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Veteran Attorney McAndrews Fights for Trigon Appeal Before Three-Judge Panel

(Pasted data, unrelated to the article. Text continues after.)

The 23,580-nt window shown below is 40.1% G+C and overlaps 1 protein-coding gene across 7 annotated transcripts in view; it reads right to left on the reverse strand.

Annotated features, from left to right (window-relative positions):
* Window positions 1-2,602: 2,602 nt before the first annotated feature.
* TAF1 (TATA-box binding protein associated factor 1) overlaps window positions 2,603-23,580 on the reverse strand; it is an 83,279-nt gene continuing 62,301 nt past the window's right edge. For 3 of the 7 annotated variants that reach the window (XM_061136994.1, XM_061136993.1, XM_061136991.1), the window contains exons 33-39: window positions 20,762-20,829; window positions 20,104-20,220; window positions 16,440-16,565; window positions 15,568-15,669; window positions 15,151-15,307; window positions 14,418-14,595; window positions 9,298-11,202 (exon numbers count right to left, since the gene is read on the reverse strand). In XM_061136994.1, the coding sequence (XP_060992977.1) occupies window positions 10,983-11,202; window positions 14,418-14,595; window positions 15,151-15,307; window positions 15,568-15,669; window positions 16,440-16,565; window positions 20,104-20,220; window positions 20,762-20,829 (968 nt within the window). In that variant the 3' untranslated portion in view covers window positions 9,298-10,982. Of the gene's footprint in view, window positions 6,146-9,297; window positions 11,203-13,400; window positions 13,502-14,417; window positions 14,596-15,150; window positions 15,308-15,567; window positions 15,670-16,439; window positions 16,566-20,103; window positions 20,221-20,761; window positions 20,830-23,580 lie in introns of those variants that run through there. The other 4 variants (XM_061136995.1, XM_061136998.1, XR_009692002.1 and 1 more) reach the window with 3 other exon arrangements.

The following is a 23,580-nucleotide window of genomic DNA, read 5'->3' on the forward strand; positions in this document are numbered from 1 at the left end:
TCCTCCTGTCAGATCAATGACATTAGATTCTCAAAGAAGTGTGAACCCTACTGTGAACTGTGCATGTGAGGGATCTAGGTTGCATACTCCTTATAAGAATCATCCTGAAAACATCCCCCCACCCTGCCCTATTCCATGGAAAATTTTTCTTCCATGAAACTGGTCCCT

ARLINGTON, VA — With his characteristic repertoire of blistering truths and colorful analogies, ACA General Counsel George McAndrews pulled out all the stops Feb. 24 to convince a federal three-judge appellate panel that insurance giant Trigon Blue Cross Blue Shield conspired to discriminate against doctors of chiropractic. During the hearing in Richmond, VA before the U.S. Court of Appeals for the 4th Circuit, McAndrews presented oral arguments laying out the reasons why he believes the case deserves to be sent back to the district court for trial. "Once in a while, everything needs to default to common sense," McAndrews implored the judges. "To say there is no conspiracy here ignores reality." During the hearing, McAndrews and attorneys for Trigon each had a total of 20 minutes to state their cases and respond to questions from the judges. McAndrews used 14 minutes of his time to present evidence that Trigon had altered the federal government's 1994 guidelines on acute low back pain to remove reference to chiropractic-style spinal manipulation — purely for economic reasons. Trigon's new "referral" guidelines, co-authored by representatives of most of the state's medical physician trade associations and medical schools, effectively directed low back patients away from chiropractors and to pharmaceutical treatment by medical doctors, he said. McAndrews then saved his six remaining minutes to use for rebuttal following Trigon's presentation. "They changed the critical definition of manipulation," McAndrews explained. "The evidence is that they weren't trained in [manipulation]. It was panic time." During their 20-minute presentation, Trigon attorneys contended there was no evidence of a conspiracy and that doctors of chiropractic were paid less than medical doctors because they are not as highly educated. According to Trigon attorneys, a for-profit company such as Trigon has every right to make business decisions that it feels make the best business sense. During his rebuttal time, McAndrews challenged the Trigon attorneys' assertion that doctors of chiropractic are less educated and should therefore make less money than medical doctors. McAndrews explained that, while the medical doctors controlling Trigon base their decisions to discriminate against doctors of chiropractic on monetary issues, professional pride also comes into play. McAndrews quipped that medical doctors/M.D.s see themselves as "Major Deities," but they sneer at other professionals with doctoral degrees, including judges and attorneys who have J.D. degrees, as merely "Just Docs" — a statement that elicited knowing chuckles from the judges. McAndrews concluded by emphatically reiterating that Trigon's and its medical physician co-conspirators' actions constituted medical fraud and were based on "pure economic greed." He reminded the court that every person who has ever been mistreated by under-educated medical doctors for musculoskeletal problems and has had to endure unnecessary pain, surgery or work or social disablement from the mistreatment were silent witnesses to this lawsuit. After the hearing, McAndrews had positive comments about the process. "We were impressed by the depth of knowledge shown by the panel," he said. "It is clear that they carefully read our briefs and were prepared to ask knowledgeable questions about the legal conflict that exists between medical doctors and chiropractic doctors. They questioned both sides fairly and I can only hope that common sense prevails. It appeared that the court was very bothered that the chiropractic doctors were left with no apparent recourse or remedy for a rather apparent series of wrongs perpetrated by Trigon and its co-conspirator medical trade associations." A full courtroom — with many supporters from the chiropractic profession — was on hand to witness this historic event. In addition to McAndrews' legal team, spectators included ACA President Donald J. Krippendorf, DC, ACA Chairman George B. McClelland, DC, ACA Executive Vice President Garrett F. Cuneo, ACA Legal Counsel Tom Daly, ACA Media Spokesperson Jerome McAndrews, DC, Former ACA Chairman Louis Sportelli, DC and ACA Vice President of Communications Felicity Feather Clancy. A decision about the case from the appellate court could be rendered within one to six months after the oral arguments. For a full copy of the appeal brief, click here. In addition, a full transcript of the Feb. 24 oral arguments will be available on ACA's Web site in approximately one week. The National Chiropractic Legal Action Fund (NCLAF) has been established to support ACA's federal chiropractic lawsuits on behalf of the profession. Doctors, patients and other concerned individuals may contribute to the fund by making a donation online or sending a check to NCLAF, P.O. Box 75359, Baltimore, MD 21275.